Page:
Does it matter why these minotaurs insist on riding asteroids straight into the sun? Maybe they are the victims of a tragic intergalactic mining accident. Or perhaps, long ago, Hercules banished them from their home on Crete by tossing them into space. And why have we, the players, been condemned to die along with the stupid beasts, throwing away the last moments of our lives in a farcical attempt to delay their extinction? The answer seems to be that these situations exist so that things might explode, thus incrementally advancing a cosmic scoreboard that gives pleasure to some cruel god.
Minotaur Rescue is the first game in Llamasoft's new Ataurus project, an effort to capitalize on our collective—perhaps largely false—nostalgia for chunky sprites. It's a game that will feel familiar to many, focusing on one spaceship's plight to survive as long as possible inside an asteroid barrage.
There are four different scored modes: "Solar Minotaur Rescue Frenzy" and "Deep Space Minotaur Madness," and Survival variants on each. These are packaged with locally competitive (two-player or against an AI) tank and jet matches, whose seemingly odd inclusion will make slightly more sense to anyone who remembers Combat's 27 modes. The art assets for the score, the ship, and the asteroids look almost indistinguishable from those of the Atari 2600 port of Asteroids.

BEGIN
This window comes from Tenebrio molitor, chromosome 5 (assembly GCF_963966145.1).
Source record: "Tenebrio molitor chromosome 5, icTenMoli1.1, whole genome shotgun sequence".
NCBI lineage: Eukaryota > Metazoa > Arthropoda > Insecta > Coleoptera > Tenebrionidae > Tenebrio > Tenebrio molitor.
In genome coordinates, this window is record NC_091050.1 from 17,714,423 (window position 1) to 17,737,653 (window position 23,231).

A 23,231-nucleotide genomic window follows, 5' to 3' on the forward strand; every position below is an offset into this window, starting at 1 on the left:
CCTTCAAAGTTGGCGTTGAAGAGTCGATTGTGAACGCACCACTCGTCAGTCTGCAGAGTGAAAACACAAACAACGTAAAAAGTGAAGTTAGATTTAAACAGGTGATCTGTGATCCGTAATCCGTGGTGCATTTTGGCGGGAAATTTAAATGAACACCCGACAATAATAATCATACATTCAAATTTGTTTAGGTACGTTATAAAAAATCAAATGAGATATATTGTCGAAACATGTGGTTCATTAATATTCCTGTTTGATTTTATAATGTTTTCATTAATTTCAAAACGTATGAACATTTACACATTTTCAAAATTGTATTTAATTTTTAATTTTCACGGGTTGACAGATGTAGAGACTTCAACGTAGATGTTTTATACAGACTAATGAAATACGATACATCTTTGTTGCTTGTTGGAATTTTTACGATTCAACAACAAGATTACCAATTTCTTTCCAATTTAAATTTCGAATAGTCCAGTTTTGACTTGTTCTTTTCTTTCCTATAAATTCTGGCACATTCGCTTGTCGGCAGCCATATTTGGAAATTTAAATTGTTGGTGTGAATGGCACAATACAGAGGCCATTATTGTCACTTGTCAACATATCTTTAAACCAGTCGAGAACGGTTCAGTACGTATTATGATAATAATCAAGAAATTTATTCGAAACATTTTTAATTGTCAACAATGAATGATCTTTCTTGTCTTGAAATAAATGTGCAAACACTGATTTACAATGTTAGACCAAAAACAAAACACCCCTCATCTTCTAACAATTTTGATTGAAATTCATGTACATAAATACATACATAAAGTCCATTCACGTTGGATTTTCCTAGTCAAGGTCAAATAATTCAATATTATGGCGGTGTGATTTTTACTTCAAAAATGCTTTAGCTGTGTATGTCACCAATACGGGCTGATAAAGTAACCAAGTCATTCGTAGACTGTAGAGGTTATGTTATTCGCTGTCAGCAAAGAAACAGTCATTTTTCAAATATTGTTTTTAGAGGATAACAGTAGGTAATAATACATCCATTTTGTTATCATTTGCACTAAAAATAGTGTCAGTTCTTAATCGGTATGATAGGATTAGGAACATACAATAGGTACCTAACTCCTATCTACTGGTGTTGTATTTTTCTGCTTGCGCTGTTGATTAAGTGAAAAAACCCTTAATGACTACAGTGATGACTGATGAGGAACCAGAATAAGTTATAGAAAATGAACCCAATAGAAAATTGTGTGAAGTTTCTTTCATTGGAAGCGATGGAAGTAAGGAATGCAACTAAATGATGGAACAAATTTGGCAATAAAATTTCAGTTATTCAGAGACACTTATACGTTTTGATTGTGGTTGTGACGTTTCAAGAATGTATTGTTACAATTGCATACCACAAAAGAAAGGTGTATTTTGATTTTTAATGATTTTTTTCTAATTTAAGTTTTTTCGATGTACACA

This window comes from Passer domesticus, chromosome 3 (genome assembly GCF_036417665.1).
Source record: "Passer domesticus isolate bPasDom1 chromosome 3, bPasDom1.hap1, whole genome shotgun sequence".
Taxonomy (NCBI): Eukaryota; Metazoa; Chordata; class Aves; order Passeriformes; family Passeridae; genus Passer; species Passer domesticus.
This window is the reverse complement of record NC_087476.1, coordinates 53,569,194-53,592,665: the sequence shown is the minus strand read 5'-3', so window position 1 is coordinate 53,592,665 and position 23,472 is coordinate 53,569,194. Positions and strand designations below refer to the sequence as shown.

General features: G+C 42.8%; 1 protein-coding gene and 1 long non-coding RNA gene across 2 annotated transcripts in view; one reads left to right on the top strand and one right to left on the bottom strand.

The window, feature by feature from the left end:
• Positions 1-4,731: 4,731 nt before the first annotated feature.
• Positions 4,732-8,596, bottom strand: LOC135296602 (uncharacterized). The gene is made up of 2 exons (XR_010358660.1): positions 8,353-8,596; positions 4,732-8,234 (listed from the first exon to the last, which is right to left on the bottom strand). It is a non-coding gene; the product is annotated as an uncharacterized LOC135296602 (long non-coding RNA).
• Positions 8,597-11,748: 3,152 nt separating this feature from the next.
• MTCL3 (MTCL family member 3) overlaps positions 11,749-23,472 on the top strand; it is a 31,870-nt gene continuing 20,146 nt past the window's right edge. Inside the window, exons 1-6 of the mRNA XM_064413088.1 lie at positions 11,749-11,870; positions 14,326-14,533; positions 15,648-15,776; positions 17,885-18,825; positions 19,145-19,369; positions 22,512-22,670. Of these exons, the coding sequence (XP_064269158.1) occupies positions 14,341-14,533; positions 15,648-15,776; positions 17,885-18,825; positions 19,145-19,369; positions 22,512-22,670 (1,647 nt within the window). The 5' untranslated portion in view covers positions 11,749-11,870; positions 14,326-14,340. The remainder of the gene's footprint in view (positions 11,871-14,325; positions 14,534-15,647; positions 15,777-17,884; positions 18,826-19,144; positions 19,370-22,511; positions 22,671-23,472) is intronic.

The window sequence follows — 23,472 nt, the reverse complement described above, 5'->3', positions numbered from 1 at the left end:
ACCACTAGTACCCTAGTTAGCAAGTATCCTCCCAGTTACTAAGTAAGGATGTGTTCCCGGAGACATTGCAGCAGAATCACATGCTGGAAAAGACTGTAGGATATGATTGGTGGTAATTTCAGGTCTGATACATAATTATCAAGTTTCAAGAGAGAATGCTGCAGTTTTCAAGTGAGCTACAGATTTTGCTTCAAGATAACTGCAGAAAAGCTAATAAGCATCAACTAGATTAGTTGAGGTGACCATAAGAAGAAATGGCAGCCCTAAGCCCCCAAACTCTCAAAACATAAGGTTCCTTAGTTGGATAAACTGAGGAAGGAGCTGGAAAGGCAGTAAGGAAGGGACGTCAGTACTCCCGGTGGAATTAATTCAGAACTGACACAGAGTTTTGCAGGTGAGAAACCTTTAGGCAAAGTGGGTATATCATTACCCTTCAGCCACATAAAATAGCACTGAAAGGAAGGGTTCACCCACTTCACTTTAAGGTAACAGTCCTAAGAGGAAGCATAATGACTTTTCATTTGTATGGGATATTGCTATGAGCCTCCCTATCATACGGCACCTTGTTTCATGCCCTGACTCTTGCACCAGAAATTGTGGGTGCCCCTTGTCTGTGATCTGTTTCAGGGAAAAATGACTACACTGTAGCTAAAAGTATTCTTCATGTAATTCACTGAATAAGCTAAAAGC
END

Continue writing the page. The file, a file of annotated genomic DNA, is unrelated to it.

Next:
So is Minotaur Rescue just an iOS version of 2600's Asteroids? The license that Llamasoft takes with older titles is, essentially, what you're paying for: the obnoxious sound effects, omnipresent score multipliers, crowded screens, fuzzy visual obfuscation, and quickened action. It's better to think of it as a mod, and an extensive mod at that—one that freely plays with the coherent diegetic space of the original.
For instance, Minotaur Rescue features screen wrap for your ship and its bullets, so that when you move off one side of the screen, you appear on the other side—just like in the original. But the other objects on-screen don't wrap. This may cause some cognitive dissonance, but it's a fair workaround for the simple exploit that made Asteroids so easy to game: the practice of hanging around the edges of the play field in relative safety, always knowing when asteroids would creep onto the screen near your ship and fooling hostile UFOs into shooting in the wrong direction.
While "Deep Space" mostly resembles the original Asteroids, "Solar" borrows the center-screen gravity well used in some versions of Spacewar!—a sun that exerts a pulling force. Asteroids ignore the sun's pull, but they often appear on a collision course for the center of the screen. Whenever an asteroid or a minotaur collides with the sun, it expands slightly. This rule is what prevents players from sitting back and killing UFOs for points, like one could in the original Asteroids.